Racehorse Falls


Welcome, Washington
(near Deming, WA)
Lat. 48.87885 N, Long. -122.12518 W
GPS N48 52.692 W122 07.439

Beautiful falls are created by the quick 140′ drop into a gorge by Racehorse creek carving a narrow canyon into the Nooksack Valley via the North Fork of the Nooksack River, broken into four tiers of spectacular cascades at an approximate width of 40′. It has been said the falls and creek are named after a small cave on the edge of the falls that looks like the head of a horse. The elevation is approximately 740′ above sea level. It is on Slide Mountain – an area known as the name implies for two major landslides – one massive ancient slide and a smaller impressive slide in 2009 with a 90′ tall scarp. This was a notable flash flood event following heavy rains causing a huge debris avalanche into Racehorse Creek 400 feet above the falls. As cascades of four waterfalls, the first two are punchbowl-shaped with deep holes at their bases. Below the second waterfall, the creek descends rapidly to its largest drop plunging from below an undercut ledge. There is a small pool 3/4 of the way down and a much larger pool at the bottom that some swim in. The middle waterfall is hard to access best with climbing gear. Not safe, and not recommended. Also not recommended is kayaking down it. Some bold fear absent extremists went down and that’s crazy: http://egcreekin.blogspot.com/2011/10/racehorse-creek-falls-wa.html

The area is riddled with fossils and known for its fossil beds – including 50 million-year-old leaf fossils such as palm tree leaves, sycamore, and swamp cypress. The geology of the area is of the Chuckanut Formation – a 34-56 million-year-old sedimentary formation that was first deposited in a tropical landscape hosting a floodplain and river system with swamp-dwelling vegetation that exists now as fossils. The Chuckanut Formation is known for distinctive folded bedding, layering of sedimentary rocks, which were horizontal when first deposited, then through geological processes deformed and folded on both small and large scales. A great article about Geology with pictures of found fossils can be found here: https://wa100.dnr.wa.gov/north-cascades/racehorse-creek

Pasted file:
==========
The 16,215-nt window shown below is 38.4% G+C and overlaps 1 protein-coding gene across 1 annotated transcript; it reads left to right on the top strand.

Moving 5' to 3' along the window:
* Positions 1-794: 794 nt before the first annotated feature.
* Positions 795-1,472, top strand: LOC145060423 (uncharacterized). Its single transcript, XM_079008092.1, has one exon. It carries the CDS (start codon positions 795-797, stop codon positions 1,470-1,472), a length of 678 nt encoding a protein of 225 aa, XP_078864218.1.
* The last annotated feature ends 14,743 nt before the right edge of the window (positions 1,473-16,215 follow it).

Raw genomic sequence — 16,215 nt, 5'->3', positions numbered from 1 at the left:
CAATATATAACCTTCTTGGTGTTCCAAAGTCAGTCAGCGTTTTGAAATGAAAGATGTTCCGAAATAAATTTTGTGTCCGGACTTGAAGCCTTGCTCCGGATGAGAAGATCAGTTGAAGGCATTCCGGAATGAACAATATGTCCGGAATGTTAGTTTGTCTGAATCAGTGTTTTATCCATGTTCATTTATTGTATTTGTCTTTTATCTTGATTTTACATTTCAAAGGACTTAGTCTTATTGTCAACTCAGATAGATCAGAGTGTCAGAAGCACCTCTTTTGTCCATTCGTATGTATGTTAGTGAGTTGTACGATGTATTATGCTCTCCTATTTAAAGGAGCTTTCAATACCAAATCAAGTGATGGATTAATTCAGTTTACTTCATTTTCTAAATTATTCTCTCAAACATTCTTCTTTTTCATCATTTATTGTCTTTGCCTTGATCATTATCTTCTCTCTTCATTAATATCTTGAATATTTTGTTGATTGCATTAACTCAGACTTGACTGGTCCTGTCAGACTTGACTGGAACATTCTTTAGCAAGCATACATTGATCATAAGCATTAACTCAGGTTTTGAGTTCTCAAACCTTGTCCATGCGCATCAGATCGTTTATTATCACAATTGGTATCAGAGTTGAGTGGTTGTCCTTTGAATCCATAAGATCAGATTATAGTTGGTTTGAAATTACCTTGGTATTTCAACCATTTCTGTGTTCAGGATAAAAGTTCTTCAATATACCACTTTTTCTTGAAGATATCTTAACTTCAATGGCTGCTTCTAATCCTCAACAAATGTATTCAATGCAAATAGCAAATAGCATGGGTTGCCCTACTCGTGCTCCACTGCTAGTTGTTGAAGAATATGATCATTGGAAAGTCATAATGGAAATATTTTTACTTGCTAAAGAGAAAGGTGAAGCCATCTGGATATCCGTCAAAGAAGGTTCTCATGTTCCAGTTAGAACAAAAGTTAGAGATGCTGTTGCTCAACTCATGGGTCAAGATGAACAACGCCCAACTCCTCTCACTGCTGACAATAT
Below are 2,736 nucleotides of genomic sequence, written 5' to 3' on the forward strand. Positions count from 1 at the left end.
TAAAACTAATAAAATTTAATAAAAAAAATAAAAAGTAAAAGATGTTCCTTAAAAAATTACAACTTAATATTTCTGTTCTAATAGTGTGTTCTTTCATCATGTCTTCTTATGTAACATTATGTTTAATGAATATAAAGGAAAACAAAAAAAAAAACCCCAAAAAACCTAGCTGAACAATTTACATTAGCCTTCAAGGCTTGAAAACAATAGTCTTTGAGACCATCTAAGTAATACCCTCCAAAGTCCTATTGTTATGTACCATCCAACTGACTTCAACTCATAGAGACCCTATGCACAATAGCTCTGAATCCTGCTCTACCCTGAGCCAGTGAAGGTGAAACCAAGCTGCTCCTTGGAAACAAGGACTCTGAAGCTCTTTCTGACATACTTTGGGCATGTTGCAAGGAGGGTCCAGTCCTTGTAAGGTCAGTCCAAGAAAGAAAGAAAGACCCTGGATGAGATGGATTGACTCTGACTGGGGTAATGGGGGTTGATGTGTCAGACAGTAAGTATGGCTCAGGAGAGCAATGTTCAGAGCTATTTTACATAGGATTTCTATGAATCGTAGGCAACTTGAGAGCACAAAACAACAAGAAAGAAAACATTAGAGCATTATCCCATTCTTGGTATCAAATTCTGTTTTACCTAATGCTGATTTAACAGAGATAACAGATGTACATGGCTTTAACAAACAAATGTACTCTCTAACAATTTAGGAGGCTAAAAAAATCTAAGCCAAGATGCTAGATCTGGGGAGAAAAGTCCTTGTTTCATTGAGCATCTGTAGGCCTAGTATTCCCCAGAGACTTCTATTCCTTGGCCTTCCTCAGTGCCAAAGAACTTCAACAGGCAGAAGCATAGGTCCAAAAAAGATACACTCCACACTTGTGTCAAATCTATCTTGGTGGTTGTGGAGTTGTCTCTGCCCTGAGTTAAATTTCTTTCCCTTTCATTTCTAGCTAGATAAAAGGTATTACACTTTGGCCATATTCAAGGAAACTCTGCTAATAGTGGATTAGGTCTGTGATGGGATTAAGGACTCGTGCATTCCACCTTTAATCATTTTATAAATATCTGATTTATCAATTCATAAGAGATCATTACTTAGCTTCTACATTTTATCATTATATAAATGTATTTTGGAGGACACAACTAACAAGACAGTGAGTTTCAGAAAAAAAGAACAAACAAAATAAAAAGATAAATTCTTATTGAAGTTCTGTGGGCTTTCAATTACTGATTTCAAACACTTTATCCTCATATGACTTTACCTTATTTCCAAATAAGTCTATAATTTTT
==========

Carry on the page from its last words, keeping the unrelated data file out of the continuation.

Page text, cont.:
I’m interested in the folklore of these falls and regions, but could not locate any historical information about the Falls.

To access the falls is a moderately challenging 1.1-mile roundtrip trail that isn’t maintained. It’s great for hiking, outings, sightseeing, waterfall gazing, bird watching, and general nature. Not busy and sometimes you won’t encounter others. There are two trails – one that follows the creek/river and the official is atop the bluffs above the river/falls. The upper trail is flat and easy to manage, however, a steep climb down to the falls. The bottom access is just right before the bridge, follow gravel road down less than 1/2 mile to a parking area with another entry to falls. Visitors claim the bottom trail is more kid-friendly than the top trail. The best conditions are March through October. Dog walking is common, but leashes are required.

Some claim there is a rope (that may not be reliable) to descend to the upper falls. Drive to the trailhead is longer than the hike, with the first half paved and maintained. Once onto Resources lands, the roads get bumpy and have potholes. Accessible by all vehicles. Discovery pass required. No facilities. No parking lot – parking only along the roadside. No trail markings (some claim the top main trail has a marking of a circle of wire or branches at the trailhead. All Trails: https://www.alltrails.com/trail/us/washington/racehorse-falls-trail

From Deming: head southeast on WA-542 East/WA-9 South toward Alder Street for approximately .9 miles. At traffic circle, continue straight on WA-542 East for 2.3 miles. Turn right onto Mosquito Lake Road for .9 miles. Turn left on North Fork Road for 4.8 miles. The trail will be on the right. https://www.google.com/maps/dir/Deming,+Washington/48.88289,-122.12557

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